“Growing with our community” has been the history of Wilson & Kratzer since its inception.
The business was originally known as Smallwood Parlors when Aubrey Wilson purchased the business which occupied a 25-foot store room on Macdonald Avenue near 8th Street. In 1921, Aubrey Wilson acquired the property at 7th and Bissell, and with the investment funds from his partner C.C. Kratzer, a well-known automobile dealer in Richmond, the name became Wilson & Kratzer Funeral Home. In 1926, Aubrey Wilson was elected coroner of Contra Costa County.
In an article written by Aubrey Wilson in 1926, he said, “The funeral home idea on which our own place of business is built is the newest idea in the methods of funeral conduct. It is based on the belief that the old fashioned gloomy exterior and interior of a funeral parlor was not in keeping with the best ethics of funeral direction. The modern work of a director is to comfort as well as bury. If he is to be a success in this difficult task, the whole of his establishment must minister to the desired end. With these ends in view, the Wilson & Kratzer funeral homes embodies in its exterior and interior an atmosphere of home rather than of office or shop. When you enter our facilities you are immediately struck by the quiet dignity of our establishments.”
In 1930, Aubrey Wilson acquired sole ownership. In 1943, he relinquished the reins of management and placed them in the experienced and efficient hands of his son Francis L. Wilson in co-partnership with his sister Mrs. Audra Brown. Francis Wilson served as the Deputy Coroner of Contra Costa County from 1942 to 1965.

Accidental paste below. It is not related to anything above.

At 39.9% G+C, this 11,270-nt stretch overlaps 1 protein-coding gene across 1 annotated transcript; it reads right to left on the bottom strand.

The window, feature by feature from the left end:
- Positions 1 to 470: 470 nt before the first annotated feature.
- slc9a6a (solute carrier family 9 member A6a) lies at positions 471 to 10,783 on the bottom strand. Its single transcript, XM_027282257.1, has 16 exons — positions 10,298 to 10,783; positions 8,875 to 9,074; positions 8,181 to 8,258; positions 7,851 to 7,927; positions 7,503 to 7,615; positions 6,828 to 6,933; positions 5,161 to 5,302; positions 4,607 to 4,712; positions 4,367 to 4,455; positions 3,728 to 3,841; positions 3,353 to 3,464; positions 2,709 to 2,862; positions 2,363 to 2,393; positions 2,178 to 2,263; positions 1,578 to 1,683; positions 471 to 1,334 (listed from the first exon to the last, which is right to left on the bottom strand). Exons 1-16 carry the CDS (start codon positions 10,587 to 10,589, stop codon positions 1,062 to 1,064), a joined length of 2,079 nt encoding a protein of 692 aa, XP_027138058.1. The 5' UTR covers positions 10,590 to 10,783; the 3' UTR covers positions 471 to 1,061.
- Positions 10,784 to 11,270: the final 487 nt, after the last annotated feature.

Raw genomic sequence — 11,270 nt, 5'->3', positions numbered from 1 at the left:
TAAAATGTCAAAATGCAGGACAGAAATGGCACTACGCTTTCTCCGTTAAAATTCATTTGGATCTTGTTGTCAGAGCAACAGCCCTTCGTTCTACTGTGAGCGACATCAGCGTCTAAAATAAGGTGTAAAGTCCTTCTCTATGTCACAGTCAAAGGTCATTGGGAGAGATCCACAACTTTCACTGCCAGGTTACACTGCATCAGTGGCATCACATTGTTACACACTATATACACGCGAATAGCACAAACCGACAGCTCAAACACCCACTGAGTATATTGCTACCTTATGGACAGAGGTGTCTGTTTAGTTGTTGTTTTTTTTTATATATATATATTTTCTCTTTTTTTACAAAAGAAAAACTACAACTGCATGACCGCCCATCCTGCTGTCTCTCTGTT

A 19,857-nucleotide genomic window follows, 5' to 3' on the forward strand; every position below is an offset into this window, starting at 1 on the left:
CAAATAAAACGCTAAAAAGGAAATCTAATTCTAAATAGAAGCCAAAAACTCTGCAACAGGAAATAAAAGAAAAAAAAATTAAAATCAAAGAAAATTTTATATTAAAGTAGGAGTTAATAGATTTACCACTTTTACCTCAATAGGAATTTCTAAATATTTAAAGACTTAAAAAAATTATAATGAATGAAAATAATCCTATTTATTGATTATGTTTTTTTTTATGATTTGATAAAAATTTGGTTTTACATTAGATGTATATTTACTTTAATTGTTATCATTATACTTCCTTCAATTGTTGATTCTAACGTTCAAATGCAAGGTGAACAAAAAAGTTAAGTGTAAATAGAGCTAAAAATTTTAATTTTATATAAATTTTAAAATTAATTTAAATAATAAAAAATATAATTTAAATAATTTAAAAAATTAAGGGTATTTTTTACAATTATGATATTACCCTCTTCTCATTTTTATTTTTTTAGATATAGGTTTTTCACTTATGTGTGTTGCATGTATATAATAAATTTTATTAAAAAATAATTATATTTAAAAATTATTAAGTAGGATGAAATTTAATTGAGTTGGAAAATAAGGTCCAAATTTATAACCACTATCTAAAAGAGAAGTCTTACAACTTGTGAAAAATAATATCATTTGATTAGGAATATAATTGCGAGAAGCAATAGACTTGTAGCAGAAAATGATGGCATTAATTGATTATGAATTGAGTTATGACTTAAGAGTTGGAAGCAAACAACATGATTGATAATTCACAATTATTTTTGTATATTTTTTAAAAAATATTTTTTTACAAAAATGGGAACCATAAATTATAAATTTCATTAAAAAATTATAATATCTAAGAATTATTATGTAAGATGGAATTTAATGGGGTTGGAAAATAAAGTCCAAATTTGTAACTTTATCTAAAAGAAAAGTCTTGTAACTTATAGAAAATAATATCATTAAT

The next mortuary was built at 616 San Pablo Avenue in El Cerrito. Francis L. Wilson, son of the owner, assumed charge of the El Cerrito mortuary.
On April 28, 1950, the Mission Bells Chapel was opened on San Pablo Avenue in San Pablo as a combination wedding and funeral service facility with over 10,000 sq. ft. The exterior of the chapel is California redwood. The interior of the new chapel is made of rough-sawed beams and combines early California designs of the missions with 1950s architectural styles. The Mission Bells Chapel was designed by local architect Donald L. Hardison and the contractor was George Tandy and Son, who also built Richmond Union High School and more.
In 1957, the new Civic Center Chapel was completed. Both the Mission Bells Chapel and the Civic Center Chapel were designed to be both funeral and wedding chapels. It was designed by Richmond architect Donald L. Hardison and his associates Harry B. Clausen and S. Richard Komatsu and built by Crocker Tandy, General Contractors (James S. Crocker, Dair A. Tandy and Wm. J. Wheatley), decorated by Rouse & Boivie. The original structure had more than 23,000 sq. ft. and 20 rooms. Civic Center Chapel has two chapels, of which the larger, the north chapel, has a solarium of plants and lighted with specially made stained glass windows. Each chapel has an L-shaped floor plan, the shorter arm of the “L” providing private seating for family members. The visiting rooms were (and are still) named, the Mahogany Room, the Walnut Room, and the Laurel Room, each with its own characteristics.
In 1961, the Wilsons established Rolling Hills Memorial Park, a public, non-sectarian cemetery, crematory and mausoleum.